Former minister Joe Brincat asks to be made defendant in IVF constitutional case

Former Labour justice minister Joe Brincat, who is opposed to the case filed by pro-life lawyer Tonio Azzopardi to strike down the law, is asking the court to admit him as a defendant  

Former Labour Justice Minister Joe Brincat
Former Labour Justice Minister Joe Brincat

Lawyer and former minister Joseph Brincat has stepped into the fray surrounding the Embryo Protection (Amendment) Act, 2018, asking to be admitted as a defendant in Constitutional proceedings aimed at blocking it from becoming law.

Earlier this week, pro-life lawyer Tonio Azzopardi filed Constitutional proceedings asking the court to declare that changes to the Embryo Protection Act violated the embryo's right to life. In a constitutional application filed against the Attorney General, Azzopardi argued that life is protected from conception in the Maltese legal system, punishing those who endanger life with prison.

But in a court application Brincat filed this morning in his own name, he asked the Constitutional Court to admit him into the case filed by lawyer Tonio Azzopardi against the Attorney General – as a defendant.        

Removal of the IVF law would constitute a breach of the right to family life under the Human Rights Convention for those couples who wish to undergo IVF procedures Joe Brincat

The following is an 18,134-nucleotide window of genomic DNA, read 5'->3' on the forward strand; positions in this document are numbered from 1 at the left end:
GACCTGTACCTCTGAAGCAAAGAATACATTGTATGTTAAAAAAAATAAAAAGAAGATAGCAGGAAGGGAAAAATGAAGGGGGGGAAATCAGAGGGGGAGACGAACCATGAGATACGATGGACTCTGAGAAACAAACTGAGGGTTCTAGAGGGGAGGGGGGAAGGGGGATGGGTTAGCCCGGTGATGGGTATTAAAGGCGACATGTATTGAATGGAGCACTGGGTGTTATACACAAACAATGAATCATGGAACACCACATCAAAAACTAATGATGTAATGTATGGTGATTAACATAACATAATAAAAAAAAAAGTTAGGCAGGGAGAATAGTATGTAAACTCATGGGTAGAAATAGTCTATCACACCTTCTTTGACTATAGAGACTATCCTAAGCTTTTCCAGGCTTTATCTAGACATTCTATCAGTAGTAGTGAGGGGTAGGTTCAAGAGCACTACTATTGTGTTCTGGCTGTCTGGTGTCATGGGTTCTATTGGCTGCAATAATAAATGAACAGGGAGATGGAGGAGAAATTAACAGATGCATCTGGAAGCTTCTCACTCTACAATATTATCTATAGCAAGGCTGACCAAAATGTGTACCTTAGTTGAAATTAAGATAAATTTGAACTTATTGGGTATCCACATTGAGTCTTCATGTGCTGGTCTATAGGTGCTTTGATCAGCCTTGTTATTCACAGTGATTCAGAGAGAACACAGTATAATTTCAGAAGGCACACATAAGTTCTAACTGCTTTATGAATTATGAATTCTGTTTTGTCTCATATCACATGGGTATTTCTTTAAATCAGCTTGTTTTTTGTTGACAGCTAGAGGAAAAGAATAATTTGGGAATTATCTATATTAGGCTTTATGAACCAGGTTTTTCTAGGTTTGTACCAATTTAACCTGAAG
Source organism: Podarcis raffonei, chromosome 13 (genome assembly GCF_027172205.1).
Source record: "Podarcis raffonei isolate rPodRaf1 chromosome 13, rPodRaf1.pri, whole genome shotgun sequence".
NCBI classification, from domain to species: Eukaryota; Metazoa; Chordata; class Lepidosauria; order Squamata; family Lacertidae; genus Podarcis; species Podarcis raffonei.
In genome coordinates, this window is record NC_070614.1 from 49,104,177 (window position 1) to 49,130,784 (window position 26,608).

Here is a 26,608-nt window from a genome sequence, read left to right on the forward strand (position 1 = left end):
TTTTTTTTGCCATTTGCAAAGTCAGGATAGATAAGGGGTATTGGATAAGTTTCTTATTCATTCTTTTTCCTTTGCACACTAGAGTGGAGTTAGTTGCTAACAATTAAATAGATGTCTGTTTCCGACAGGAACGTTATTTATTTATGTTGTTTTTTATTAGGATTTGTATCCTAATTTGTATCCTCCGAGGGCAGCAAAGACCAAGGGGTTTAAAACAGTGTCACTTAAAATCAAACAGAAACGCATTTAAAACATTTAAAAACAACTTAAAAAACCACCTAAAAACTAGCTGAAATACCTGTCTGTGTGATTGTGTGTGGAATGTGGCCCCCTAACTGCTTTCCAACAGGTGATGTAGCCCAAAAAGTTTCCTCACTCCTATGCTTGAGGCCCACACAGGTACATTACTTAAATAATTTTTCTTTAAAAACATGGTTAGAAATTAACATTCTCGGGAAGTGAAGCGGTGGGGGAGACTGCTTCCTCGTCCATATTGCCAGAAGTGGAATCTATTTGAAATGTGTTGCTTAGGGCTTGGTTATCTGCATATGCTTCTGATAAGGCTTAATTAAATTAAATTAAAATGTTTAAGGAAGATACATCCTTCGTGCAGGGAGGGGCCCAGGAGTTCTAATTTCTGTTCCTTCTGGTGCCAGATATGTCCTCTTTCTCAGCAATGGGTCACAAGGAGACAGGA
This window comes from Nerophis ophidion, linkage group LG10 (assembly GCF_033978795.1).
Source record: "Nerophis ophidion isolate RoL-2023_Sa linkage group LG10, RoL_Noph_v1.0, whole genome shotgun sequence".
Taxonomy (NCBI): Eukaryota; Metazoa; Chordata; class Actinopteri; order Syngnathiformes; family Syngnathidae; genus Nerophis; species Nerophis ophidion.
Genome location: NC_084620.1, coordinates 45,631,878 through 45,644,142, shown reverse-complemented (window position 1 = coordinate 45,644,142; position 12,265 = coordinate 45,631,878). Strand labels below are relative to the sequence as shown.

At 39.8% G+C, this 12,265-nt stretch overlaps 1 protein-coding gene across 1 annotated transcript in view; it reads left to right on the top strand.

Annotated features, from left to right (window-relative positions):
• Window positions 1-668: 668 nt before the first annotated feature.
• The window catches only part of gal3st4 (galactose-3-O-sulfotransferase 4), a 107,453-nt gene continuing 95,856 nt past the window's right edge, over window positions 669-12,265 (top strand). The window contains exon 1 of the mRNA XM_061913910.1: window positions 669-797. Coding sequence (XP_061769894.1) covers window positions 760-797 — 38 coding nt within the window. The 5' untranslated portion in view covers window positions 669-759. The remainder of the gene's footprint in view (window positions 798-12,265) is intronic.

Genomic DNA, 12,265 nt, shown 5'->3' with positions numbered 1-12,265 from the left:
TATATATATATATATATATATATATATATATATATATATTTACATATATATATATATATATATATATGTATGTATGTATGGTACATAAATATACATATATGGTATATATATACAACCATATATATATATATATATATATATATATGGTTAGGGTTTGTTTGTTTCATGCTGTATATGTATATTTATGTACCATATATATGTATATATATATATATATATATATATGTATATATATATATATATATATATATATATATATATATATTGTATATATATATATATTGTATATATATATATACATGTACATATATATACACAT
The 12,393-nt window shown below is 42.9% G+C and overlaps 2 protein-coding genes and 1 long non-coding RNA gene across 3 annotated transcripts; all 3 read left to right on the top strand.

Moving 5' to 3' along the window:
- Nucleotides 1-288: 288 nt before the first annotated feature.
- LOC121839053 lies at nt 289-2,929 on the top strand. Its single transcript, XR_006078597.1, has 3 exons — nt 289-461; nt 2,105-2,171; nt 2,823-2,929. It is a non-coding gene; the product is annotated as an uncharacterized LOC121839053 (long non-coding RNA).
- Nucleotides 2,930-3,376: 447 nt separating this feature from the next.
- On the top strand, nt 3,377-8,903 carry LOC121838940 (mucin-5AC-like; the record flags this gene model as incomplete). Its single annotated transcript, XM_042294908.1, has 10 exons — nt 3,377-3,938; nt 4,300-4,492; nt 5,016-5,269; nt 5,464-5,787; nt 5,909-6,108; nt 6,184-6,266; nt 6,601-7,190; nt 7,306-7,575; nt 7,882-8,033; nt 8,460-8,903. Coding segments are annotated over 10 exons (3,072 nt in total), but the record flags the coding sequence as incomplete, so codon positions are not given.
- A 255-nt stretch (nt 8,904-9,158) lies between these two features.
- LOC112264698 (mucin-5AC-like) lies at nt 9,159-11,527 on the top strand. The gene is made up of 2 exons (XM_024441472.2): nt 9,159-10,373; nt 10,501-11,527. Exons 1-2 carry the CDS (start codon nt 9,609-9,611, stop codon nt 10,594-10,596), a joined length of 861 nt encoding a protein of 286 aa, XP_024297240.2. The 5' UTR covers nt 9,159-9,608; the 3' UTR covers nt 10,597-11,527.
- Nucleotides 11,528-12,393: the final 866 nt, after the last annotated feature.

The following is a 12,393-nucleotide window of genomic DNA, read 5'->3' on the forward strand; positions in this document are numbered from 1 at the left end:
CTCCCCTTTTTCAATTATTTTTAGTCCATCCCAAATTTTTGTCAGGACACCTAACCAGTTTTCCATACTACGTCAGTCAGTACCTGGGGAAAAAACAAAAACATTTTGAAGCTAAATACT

“Lawyer Tonio Azzopardi saw fit to file a case [to impugn the changes to the Embryo Protection Act]…to defend certain principles,” Brincat’s application reads. “The undersigned has as much right as he has to defend the validity of the same law in that same case.”

If the law were to be declared in violation of the Constitution or the European Convention on Human Rights, it would also breach the right to family life, Brincat said. "The removal of the IVF law would constitute a breach of the right to family life under the Human Rights Convention for those couples who wish to undergo IVF procedures."

If they are going to be deprived of this right, the State would be failing in its obligation under the Convention, Brincat argued. 

Furthermore, as the procedure was up till now more practical in other EU countries against the payment of vast sums of money, there would be a violation of article 14 of the Convention due to discrimination on the basis of financial status, he said.

Brincat said he also had a right to defend article 116 of the Constitution which states that where a complaint on fundamental human rights is made, the complainant must show direct and personal interest and not simply a hypothetical one or an “actio popularis” in the name of a group of people who likewise aren’t victims of some provision of the same law.

Recent ECHR judgments had also established that the wishes of parents are protected by Article 8 of the Convention which sets out the right to private and family life, claimed the lawyer.

“And in order to invoke the Convention. One must have a personal interest, in the sense that the measure affects him and not in a philosophical sense, but factually.”

For these reasons, Brincat asked to be introduced as a party into the case (“in statu et terminis”) in the case in order to make the necessary observations and arguments.

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